Last week I attended the Sustainable Skies World Summit in Farnborough where SAF (Sustainable Aviation Fuel), hydrogen propulsion and new technology led the conversation.

The annual event was well attended by industry experts and leaders from around the globe all with one common goal – achieving Net Zero by 2050. Over 1,500 people registered for the event, comprised of representatives across government, regulators, airlines, OEMs, investors and members coming together to discuss and showcase the technology and innovation required to get us there.

Making significant steps to be more sustainable, British Airways and Virgin Atlantic were among the airlines at the Summit, alongside leaders from Boeing and Airbus. Taking part in a C-Suite panel, CEOs of both airlines articulated their individual responsibilities and shared vision to tackle decarbonising aviation and, although competitors, it was inspiring to hear how their priorities align.

What stood out most was the collective agreement that while game-changing technology like hydrogen and electric aircraft are (and should be) on the horizon, solutions like SAF, airspace efficiencies and modernising aircraft fleet will see the industry make progress long before.

It’s through our commitment to airspace modernisation that projects such as West, our Operational Service Enhancements Project (OSEP) and the North Atlantic track structure removal enable us to continue to make progress. With major network changes on the horizon across the Scottish, London and Manchester TMAs and many airports ramping up their airspace modernisation plans to tie into this, we have a significant role to play in continuing to make net zero a reality.

There is a clear ongoing commitment to achieving Net Zero aviation emissions by 2050 but there are complex and important challenges that need to be overcome at pace.

NATS is a founding member of the Sustainable Aviation coalition, which released its One Year On report at the Summit. This is a follow up progress report mapping the aviation industry’s developments since the release of the net zero carbon roadmap last year and shows how NATS has taken a leading role in driving forward the delivery of more efficient flying.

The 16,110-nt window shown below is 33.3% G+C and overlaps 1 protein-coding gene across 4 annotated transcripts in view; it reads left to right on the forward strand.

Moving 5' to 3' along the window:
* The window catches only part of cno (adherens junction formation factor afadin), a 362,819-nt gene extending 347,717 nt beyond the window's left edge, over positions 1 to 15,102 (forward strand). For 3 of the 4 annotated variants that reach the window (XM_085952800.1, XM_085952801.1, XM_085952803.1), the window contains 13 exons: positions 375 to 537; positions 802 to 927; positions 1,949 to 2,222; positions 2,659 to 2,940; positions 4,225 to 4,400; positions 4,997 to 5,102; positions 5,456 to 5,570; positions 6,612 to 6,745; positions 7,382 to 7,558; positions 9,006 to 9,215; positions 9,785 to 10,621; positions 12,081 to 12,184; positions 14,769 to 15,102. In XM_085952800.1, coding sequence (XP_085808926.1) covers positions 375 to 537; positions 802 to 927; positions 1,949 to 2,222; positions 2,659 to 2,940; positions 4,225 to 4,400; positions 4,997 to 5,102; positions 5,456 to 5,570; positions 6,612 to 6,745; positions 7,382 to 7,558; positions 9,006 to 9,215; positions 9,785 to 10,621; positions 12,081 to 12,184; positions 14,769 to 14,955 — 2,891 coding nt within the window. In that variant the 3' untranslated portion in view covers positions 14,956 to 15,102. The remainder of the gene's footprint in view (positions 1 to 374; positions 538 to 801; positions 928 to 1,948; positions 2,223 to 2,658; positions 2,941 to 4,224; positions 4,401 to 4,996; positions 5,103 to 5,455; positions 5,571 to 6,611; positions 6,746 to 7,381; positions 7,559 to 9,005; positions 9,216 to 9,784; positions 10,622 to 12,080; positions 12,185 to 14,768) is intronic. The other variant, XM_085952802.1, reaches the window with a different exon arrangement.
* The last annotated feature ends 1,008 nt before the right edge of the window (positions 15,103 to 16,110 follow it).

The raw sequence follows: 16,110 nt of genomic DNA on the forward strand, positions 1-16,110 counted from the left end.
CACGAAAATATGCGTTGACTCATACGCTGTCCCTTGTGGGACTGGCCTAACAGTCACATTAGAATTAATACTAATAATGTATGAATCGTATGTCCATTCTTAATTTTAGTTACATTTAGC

The industry has recovered to almost pre-covid levels of activity, whilst continuing to reduce its carbon output, but the report outlines four key initiatives we will need in order to succeed – and the first is to fly ever more efficient planes through modernised airspace. The Airspace Modernisation Strategy is a great step forward in this space and deployments like West, delivering annual savings of over 12,000 tonnes of CO2 set the template for the rest of the UK’s airspace to follow.

Evidently there is no one solution to removing carbon from air travel, so it is hugely important to see a broad spectrum of industry come together and lean in to debate in this way to tackle its net zero commitment.

While it’s promising to see the progress being made, I hope the buzz created by the Summit serves as another powerful incentive for all areas of the industry to accelerate towards our ambitious sustainability goals. Aviation has always faced challenges, and it has always risen to them. The sector has a credible and honest path ahead to net zero and I’m optimistic that with continued commitment, acceleration and transparency we will get there.

Mark Harper MP, Secretary of State for Transport, summed it up well at the event in Farnborough last week:

“We want to make sure that we can get the benefits of mobility, the benefits of travel, grow aviation and grow the economy – but doing it in a way that protects the environment. The only way we can do that is by embracing the sort of technology that we see at this event.

“That is how we are going to deliver a successful future for this industry and that is what we all, working together, can achieve.”


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